Mostly we don’t wonder if he talks nonsense to the players or maybe he talks all the time because of the audience’s judgment, and most often it doesn’t occur to us that (too) many emotions is a consequence of his emotional imbalance.

For a coach who doesn’t do that, we conclude that he doesn’t care or that he is ignorant, or both.

In professional sports, such assessments are part of public opinion, and coaches who deal with it know that they are public figures and they see it as part of the job.

When we create the culture of a club, is this a good model?

Is the same true in leading children?


People who don’t speak

when they have nothing to say have great value in the club. 

Almost every activity in the club starts and spreads through some communication channel. These channels are meetings, conversations, phone calls, or text and voice messages.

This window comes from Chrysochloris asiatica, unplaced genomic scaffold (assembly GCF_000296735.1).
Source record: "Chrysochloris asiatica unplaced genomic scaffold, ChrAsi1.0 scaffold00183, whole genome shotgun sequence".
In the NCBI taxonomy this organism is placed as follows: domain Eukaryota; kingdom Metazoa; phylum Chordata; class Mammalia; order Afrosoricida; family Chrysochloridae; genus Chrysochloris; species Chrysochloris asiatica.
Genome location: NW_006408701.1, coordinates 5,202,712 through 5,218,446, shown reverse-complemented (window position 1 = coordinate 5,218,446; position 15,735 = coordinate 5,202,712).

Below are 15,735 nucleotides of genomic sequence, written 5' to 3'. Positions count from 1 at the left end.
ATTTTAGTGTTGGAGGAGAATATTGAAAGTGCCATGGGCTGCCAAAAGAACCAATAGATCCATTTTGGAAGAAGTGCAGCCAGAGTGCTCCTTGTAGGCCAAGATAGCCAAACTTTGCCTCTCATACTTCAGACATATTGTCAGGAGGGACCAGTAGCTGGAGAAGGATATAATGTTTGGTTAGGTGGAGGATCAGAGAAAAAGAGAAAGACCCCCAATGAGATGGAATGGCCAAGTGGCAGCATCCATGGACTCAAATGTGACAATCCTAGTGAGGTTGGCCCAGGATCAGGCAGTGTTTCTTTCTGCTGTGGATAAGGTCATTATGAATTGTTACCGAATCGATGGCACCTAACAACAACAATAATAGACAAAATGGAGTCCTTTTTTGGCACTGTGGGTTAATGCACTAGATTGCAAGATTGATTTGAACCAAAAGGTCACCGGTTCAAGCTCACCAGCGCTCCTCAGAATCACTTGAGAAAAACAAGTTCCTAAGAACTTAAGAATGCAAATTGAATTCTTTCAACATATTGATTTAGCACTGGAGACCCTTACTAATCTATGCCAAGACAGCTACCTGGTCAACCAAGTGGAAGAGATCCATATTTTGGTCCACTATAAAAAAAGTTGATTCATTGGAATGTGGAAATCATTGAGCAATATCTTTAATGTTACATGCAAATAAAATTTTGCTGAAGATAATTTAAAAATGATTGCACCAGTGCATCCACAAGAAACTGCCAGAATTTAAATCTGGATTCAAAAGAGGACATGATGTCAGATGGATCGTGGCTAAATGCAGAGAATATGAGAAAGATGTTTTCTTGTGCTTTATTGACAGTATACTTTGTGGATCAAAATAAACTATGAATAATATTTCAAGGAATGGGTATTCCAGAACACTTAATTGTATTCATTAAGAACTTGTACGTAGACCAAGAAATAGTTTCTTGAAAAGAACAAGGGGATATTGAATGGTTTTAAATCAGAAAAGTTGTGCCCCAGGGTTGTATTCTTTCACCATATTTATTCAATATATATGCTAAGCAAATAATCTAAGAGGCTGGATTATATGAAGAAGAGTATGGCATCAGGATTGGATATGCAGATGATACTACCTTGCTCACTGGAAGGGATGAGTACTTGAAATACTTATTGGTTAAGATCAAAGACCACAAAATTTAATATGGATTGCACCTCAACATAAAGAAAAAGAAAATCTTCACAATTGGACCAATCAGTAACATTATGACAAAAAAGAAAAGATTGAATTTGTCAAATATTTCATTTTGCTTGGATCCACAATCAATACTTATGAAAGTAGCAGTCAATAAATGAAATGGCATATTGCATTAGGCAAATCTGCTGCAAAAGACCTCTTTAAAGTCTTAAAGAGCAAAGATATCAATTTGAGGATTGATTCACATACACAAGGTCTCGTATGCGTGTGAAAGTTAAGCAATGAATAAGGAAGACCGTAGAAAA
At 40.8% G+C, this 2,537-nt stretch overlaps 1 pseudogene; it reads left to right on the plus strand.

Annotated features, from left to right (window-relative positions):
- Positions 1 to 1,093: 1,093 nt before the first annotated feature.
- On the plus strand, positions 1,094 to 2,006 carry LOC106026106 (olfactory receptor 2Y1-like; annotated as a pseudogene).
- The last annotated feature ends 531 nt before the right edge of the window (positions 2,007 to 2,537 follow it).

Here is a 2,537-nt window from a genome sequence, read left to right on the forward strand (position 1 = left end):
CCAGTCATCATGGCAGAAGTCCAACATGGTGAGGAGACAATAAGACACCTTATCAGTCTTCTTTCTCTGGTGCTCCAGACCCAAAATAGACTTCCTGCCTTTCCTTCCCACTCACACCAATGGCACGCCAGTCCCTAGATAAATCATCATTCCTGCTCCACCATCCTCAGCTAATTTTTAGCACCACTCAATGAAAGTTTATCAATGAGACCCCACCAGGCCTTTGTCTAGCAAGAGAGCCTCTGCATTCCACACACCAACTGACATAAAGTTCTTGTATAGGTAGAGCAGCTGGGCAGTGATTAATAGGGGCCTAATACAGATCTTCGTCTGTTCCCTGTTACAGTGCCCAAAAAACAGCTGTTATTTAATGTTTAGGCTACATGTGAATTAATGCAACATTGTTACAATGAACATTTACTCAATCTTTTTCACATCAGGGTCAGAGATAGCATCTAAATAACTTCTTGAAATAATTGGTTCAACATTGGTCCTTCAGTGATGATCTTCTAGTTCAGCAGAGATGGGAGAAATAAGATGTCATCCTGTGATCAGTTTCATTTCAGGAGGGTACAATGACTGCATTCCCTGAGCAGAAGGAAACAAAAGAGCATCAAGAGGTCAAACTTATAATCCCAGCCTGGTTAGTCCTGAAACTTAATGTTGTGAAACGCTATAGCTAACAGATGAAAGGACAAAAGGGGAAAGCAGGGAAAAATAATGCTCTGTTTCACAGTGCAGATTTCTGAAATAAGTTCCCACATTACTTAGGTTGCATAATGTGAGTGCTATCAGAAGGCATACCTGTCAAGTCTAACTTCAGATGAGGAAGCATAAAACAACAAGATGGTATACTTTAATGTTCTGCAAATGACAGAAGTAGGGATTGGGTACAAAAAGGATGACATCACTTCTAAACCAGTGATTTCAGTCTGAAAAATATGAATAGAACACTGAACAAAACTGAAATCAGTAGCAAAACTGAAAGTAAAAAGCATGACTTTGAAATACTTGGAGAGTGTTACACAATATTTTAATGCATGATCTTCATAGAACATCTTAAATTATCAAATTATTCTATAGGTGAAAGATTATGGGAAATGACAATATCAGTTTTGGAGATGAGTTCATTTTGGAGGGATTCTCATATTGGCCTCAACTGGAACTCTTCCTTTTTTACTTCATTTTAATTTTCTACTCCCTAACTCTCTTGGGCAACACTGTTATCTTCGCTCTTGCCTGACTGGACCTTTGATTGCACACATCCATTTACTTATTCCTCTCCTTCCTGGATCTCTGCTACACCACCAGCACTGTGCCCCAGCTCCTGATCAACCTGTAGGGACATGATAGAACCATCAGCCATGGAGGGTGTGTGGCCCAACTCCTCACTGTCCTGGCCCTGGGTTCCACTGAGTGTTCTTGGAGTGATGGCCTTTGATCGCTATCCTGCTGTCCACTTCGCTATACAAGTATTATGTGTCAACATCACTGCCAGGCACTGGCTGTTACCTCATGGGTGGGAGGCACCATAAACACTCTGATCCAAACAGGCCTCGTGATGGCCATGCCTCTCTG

People who are most emotionally aggressive in these situations dominate if they are hierarchically superior or equal, and often when their status is inferior. Their aggressiveness is manifested through constant talking, interrupting other participants in the conversation, and often through raising the tone of voice and increasing decibels.

If such persons were the wisest, their intrusiveness would not be a problem as the followers would spread their wisdom and the club would thrive. However, the wisest people are almost never the most aggressive because one trait excludes the other.

What has been described is very often a strong developmental brake because it is in the nature of such relationships that others do not honestly express their opinion, and the consequences are different forms of behavior. Obedience. Disinterest. Passive resistance. Insincerity. The departure of the best people to other clubs. Etc.